Dictionary of National Biography, 1885-1900/Paxton, Stephen

PAXTON, STEPHEN (1735–1787), violoncellist and composer, was born in 1735. He played principal parts at oratorio meetings, and his full and sweet tone on the violoncello, together with his judgment in accompanying, was praised by Burney. In 1780 Paxton was a professional member of the Catch Club, and the following part-songs by him gained prizes: ‘How sweet, how fresh this vernal day,’ 1779; ‘Round the hapless André's urn,’ 1781; ‘Ye Muses, inspire me,’ a catch, 1783; ‘Blest Power,’ 1784; ‘Come, oh come,’ 1785. He wrote masses in D and in G, and motets for the Roman catholic church, to which he belonged; and composed also pieces for his instrument, and sold his music at 29 Titchfield Street, London. Paxton died at Brompton Row on 18 Aug. 1787, aged 52, leaving a widow, whom, in his will, he recommended to practise works of charity. Paxton himself was respected for ‘his exemplary virtues and universal charity’ (Gent. Mag. 1787, ii. 837). He was buried in Old St. Pancras churchyard.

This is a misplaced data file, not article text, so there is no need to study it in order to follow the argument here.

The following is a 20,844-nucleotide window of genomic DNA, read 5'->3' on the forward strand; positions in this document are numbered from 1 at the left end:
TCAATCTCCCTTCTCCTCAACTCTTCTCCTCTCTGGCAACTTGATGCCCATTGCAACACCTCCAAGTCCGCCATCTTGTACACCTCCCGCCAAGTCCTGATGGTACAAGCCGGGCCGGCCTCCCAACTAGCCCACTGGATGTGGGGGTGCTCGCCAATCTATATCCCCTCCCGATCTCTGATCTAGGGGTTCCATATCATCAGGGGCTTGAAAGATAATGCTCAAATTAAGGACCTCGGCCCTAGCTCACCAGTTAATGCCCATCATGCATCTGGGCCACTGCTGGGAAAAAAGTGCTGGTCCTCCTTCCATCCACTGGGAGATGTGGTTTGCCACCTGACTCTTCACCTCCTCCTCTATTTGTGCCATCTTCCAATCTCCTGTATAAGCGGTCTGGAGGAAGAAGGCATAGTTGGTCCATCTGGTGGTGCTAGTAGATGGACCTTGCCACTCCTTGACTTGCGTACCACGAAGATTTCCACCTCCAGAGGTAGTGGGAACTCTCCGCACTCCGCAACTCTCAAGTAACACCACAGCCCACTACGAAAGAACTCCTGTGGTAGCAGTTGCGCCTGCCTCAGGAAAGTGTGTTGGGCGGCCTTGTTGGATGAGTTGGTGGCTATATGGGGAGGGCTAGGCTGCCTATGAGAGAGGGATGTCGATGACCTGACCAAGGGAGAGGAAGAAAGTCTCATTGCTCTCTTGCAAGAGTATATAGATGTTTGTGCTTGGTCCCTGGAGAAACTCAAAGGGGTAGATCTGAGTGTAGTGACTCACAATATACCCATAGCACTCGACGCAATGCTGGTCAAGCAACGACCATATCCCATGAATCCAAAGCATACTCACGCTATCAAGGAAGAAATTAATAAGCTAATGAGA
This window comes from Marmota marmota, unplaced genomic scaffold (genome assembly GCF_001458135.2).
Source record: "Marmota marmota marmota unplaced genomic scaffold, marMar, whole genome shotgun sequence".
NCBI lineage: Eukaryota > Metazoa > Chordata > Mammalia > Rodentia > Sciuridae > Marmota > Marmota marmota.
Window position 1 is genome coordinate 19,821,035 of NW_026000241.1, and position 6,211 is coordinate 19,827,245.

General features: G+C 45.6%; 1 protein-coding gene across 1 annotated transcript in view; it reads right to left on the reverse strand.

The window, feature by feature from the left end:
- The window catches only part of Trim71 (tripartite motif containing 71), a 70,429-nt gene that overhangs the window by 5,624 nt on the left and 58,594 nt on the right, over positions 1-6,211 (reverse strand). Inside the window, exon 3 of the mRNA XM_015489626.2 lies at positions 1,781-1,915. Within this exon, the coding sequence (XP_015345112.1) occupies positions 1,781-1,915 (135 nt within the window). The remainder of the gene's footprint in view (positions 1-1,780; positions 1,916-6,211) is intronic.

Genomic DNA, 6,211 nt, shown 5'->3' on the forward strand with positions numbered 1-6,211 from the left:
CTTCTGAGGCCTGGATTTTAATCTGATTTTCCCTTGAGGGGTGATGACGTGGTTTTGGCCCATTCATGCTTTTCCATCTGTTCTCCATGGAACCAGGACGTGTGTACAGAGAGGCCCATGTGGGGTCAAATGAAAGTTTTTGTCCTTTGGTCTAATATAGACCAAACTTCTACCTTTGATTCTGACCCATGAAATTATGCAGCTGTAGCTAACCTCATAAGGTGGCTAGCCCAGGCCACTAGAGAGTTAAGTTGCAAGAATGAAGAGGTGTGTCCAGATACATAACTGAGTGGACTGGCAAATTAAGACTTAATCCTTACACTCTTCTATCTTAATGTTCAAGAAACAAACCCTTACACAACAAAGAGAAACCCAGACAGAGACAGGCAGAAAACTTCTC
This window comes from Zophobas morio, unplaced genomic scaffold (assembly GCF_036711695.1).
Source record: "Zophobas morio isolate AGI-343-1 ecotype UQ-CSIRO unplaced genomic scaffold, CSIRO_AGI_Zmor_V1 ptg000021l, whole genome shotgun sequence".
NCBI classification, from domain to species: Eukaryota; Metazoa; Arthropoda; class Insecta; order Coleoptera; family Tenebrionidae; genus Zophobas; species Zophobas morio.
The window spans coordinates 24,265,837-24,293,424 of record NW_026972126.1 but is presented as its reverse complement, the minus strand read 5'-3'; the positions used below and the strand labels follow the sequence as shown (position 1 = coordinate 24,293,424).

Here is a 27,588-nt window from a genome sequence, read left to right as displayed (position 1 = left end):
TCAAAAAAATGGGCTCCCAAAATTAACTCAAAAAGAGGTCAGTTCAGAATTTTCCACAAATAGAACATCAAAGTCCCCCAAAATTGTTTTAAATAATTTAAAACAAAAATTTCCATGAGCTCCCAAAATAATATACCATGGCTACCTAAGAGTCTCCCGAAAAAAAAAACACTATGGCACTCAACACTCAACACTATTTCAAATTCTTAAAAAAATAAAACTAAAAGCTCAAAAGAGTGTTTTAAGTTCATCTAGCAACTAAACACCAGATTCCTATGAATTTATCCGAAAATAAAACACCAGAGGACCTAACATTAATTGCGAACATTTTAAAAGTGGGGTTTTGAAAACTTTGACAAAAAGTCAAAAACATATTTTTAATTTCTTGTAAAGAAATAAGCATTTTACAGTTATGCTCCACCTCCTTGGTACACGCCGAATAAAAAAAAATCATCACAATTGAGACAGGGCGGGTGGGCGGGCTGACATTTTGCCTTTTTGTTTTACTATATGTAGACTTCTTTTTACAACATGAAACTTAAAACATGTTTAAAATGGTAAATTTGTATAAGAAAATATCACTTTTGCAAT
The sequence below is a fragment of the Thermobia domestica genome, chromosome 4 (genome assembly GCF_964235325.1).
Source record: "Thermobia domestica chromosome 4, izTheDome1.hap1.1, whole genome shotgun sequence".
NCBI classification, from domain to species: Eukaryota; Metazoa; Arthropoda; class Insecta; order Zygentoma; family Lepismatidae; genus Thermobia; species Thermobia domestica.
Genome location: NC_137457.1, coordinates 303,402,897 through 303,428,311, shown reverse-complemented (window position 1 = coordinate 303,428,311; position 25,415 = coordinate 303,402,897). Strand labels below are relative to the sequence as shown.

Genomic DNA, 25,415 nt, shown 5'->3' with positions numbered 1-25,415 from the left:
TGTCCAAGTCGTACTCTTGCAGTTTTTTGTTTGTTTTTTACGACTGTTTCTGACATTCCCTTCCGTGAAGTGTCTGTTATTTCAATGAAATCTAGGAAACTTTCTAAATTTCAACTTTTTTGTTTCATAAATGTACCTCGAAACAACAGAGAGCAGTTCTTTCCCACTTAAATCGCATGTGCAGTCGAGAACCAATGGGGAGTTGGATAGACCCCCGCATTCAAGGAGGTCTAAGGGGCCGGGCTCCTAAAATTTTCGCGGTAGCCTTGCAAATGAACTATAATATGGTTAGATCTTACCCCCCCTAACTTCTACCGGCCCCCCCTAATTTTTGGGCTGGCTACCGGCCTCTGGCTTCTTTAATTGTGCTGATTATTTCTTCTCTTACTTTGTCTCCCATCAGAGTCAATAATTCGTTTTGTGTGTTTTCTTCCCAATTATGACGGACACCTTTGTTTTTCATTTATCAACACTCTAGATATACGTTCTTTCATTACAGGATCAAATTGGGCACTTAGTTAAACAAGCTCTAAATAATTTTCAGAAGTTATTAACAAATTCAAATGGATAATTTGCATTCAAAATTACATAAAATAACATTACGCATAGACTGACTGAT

Paxton published: 1. ‘Six Solos for the Violoncello,’ 1780. 2. ‘Eight Duets for Violin and Violoncello.’ 3. ‘Six easy Solos for Violoncello or Bassoon.’ 4. ‘Four Duets for Violin and Violoncello, with two Solos.’ 5. ‘A Collection of Glees’ (his own, nineteen altogether). 6. ‘Twelve easy Lessons for a Violoncello and Bass.’ Many of Paxton's glees are included in ‘Ladies' Amusement,’ 1791, vols. i. and ii.; and in Warren's ‘Collection of Catches;’ and the two masses were printed in Webbe's volume of ‘Masses,’ 1792; other sacred music of Paxton's has been arranged by Butler and Robinson.

To Paxton's brother, William Paxton (fl. 1780), another violoncello-player and composer of glees, has been ascribed the glee, ‘Breathe soft, ye winds,’ which appears in Stephen Paxton's collection. William Paxton gained prizes at the Catch Club for two canons, ‘O Lord, in Thee,’ 1779; and ‘O Israel, trust in the Lord,’ 1780.

[Grove's Dict. ii. 677, &c.; Burney's Hist. iv. 677; Roffe's Tomb-seeker, p. 35.]

L. M. M.